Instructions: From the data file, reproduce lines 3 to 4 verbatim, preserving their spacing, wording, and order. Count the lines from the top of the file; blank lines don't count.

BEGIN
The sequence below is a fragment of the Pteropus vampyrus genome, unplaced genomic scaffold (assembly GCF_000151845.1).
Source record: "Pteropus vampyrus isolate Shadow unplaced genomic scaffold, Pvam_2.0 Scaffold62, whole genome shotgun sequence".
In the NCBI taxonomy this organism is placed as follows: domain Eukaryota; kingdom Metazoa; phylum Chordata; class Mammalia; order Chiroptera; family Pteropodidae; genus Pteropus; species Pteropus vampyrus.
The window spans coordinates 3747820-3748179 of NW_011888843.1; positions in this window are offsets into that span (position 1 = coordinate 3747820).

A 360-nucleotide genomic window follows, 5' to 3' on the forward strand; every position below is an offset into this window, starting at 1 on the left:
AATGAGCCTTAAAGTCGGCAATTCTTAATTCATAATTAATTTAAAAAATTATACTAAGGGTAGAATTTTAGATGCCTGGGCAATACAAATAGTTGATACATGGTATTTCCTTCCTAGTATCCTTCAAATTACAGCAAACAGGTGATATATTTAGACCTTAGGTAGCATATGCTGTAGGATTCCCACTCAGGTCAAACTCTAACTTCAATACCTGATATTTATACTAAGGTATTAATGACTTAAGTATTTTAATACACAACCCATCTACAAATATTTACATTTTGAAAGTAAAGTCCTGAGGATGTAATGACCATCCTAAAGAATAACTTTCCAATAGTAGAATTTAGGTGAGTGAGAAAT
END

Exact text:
In the NCBI taxonomy this organism is placed as follows: domain Eukaryota; kingdom Metazoa; phylum Chordata; class Mammalia; order Chiroptera; family Pteropodidae; genus Pteropus; species Pteropus vampyrus.
The window spans coordinates 3747820-3748179 of NW_011888843.1; positions in this window are offsets into that span (position 1 = coordinate 3747820).